GRAPHALLOY Bushings and Bearings

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Thursday, December 11, 2014

Solving Subpar Pump Performance by Finding the Right Material

A petrochemical manufacturing plant recently faced material-related issues with two fractionator pumps at its performance products plant in Texas. Pump performance was gradually falling off to a point where the pump could not keep up with demand.

By Eric Ford, Vice President, Graphite Metallizing Corporation
Pump Engineer, November 2014 

A petrochemical manufacturing plant in Texas was experiencing frequent pump failures, as often as once every year, on their Worthington model 3UNX-105 multistage pumps. The pumps were being used to transfer Tert-Butyl alcohol at a temperature of 110°F, suction pressure of 10 psi, and a discharge pressure of 500 psi. The fractionator had an operating pump, an installed spare pump, and spare rotors in a warehouse as backups. A spare rotor would be installed into the failed pump, while the damaged rotor was pulled from service and sent for repairs.

The Area Maintenance Engineer started looking for a longer-lasting option to reduce costs. While the pump was originally supplied with stainless steel bushings and impeller wear rings, these were subject to galling on start-up, and during upset conditions. An upgrade to PEEK material resolved the galling issue, but over time the resin binder started to break down allowing critical clearances to increase and pump performance to drop off. The repair shop suggested switching to a higher,more expensive grade of PEEK.

This idea was rejected as there was no guarantee that the new PEEK material would hold up any better as it had not been tested or used in this service before. After more research, the decision was made to replace the bushings and wear rings with nickel-filled GRAPHALLOY® graphite/metal alloy components, which allow the graphite layers to slide against each other resulting in excellent dry lubrication, is stable chemically, unaffected by ordinary solvents, and can withstand high temperatures without deformation or burning.

The pump internals are 300 series stainless steel. The supplier provided wear rings that were finish machined and installed into the pump’s 300 series stainless steel housings. The new material was installed into the eye and hub-side stationary rings, as well as the throat, throttle and center bushings. The first GRAPHALLOY-fitted spare rotor was installed into the pump. The damaged rotor with the PEEK bushings was sent to the shop and fitted with new graphite-based components.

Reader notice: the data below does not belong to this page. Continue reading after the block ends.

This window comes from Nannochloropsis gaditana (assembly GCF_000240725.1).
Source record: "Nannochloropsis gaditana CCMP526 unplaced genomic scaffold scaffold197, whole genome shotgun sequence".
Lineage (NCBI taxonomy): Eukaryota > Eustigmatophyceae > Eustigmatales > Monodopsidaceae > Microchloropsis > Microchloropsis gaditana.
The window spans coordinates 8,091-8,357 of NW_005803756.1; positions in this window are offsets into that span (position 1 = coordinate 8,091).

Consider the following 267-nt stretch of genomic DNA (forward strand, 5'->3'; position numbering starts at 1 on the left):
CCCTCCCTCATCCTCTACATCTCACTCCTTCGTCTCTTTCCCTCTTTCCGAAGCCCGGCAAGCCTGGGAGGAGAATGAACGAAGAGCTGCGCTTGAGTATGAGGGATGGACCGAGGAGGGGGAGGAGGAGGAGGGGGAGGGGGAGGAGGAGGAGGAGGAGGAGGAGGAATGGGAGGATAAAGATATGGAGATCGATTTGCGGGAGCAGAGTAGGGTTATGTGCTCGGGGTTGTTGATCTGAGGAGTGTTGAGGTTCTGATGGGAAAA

The pump has been through several start/stop cycles and over a year in continuous service without any indication of increasing wear ring clearance or degradation. It has exceeded the runtimes of the previous bushings

Click here to learn more about GRAPHALLOY.

Monday, November 17, 2014

GRAPHALLOY Bearings: A Component of Power Generation at The Geysers

GRAPHALLOY Helps Generate Reliable Geothermal Power

The Geysers is the largest geothermal power field in the world. Because geothermal power is constant (and nearly free), The Geysers have become one of the most reliable energy sources in Northern California. Currently, the Calpine Corporation owns and operates 19 of 21 power plants at The Geysers. Calpine and their predecessors have used GRAPHALLOY to solve a critical pump application problem.

Click here to

(Image courtesy of DOE/NREL, Credit - David Parsons)

Thursday, October 23, 2014

GRAPHALLOY® Bushings: Well-Suited to Cold, Wet Applications

Freezer conveyors are not a problem for GRAPHALLOY.

A seafood processing plant in the Southeast was running a conveyor in their freezer area to "flash-freeze" fresh seafood. The environment is a difficult one: the temperature is cold (28 degrees F/-2 degrees C) and wet and the system requires frequent wash down. The conveyor bearings were being replaced every other month.

The plant maintenance superintendent contacted GRAPHALLOY about the problem. It was determined that the current bearings could not hold lubrication under these conditions and, as a result, breakdowns were occurring frequently.

GRAPHALLOY 4-bolt flange block assemblies were installed and have been running successfully for more than five years. The company has since placed orders for additional flange assemblies for their freezer conveyor and fish wash down lines. GRAPHALLOY continues to work with the plant maintenance superintendent to identify other opportunities on their fish processing conveyors.
The self-lubricating qualities of GRAPHALLOY bushings are well-suited to cold, wet applications. Once again, GRAPHALLOY bearings work when others fail.

Thursday, October 9, 2014

Bearings that Withstand Harsh-Run Conditions in Paper Plant

When a paper mill suffered repeated failures of the original bronze bearings furnished with the equipment, the maintenance staff switched to graphite-metal alloy bearings.

The move was made to GRAPHALLOY® self-lubricating bushings designed specifically to withstand the intermittent dry-run conditions of the paper mill’s stock tank agitators, where varying stock levels sometimes eliminate all lubrication.